Faith leaders, community members, and relatives of two Cuban asylum seekers demanded their release from York County Prison.
An immigration attorney says Pablo Alvarez and Abel Perez traveled to the United States to build a better life.
Instead, they've spent the past 17 months behind bars at York County Prison, and some fear it will only get worse.
Supporters urge Immigration and Customs Enforcement (ICE) to grant both men parole.
"It's a question of almost life or death for them. They're actively trying to deport both men back to a regime where they would almost undoubtedly be jailed and persecuted," said Brennan Gian Grasso of Gian-Grasso, Tomczak & Hufe, P.C., Attorney.
"I feel so sad, and I feel not happy, because when I immigrated to the United States, I came here to build a better future," Norlys Grillo Alvarez, Pablo's aunt.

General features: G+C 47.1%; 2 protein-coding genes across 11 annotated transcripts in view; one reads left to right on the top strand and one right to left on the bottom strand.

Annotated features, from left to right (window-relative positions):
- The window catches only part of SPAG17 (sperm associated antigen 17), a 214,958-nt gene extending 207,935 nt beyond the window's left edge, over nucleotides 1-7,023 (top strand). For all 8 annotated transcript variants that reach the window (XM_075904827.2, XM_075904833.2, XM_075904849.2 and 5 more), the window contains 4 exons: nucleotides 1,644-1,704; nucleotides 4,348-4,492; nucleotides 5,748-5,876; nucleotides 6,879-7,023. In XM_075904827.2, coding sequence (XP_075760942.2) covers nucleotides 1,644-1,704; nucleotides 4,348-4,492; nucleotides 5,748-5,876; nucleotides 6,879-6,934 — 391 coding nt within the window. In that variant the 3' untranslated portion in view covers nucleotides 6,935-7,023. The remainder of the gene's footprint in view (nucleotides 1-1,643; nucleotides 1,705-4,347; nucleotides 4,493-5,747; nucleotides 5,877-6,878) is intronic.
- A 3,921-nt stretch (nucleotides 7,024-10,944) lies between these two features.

"I'm very emotional cause we have a lot of stress. This is really affecting our family very, very much," said Lissette Barquin Borges, Abel's cousin.
Pablo is a mechanic who was reported to Cuban state authorities as a counter revolutionary
Abel is a pilot who refused to join the Cuban military.
Grasso says they ran to avoid persecution, but once they got to the U.S. border, ICE detained both.
They were sent to York County Prison for holding; although, it's unclear why.
Brennan says ICE is breaking its own policy by not releasing the men on parole. He believes promises of employment and close family ties makes them eligible.
"People who there's no criminal record, there's no question of danger to the community..." said Grasso.
Some fear their time is running out, and they will be in danger if something doesn't change.
"I'm very worried cause they just deported out his roommate the other day to Cuba, and it could happen to him any minute if nothing happens," added Borges.
Officials tell us both are eligible for relief under the Cuban Adjustment Act.
If granted parole, they say the men could be working towards green cards.
We reached out to ICE for comment; however, we have not yet heard back.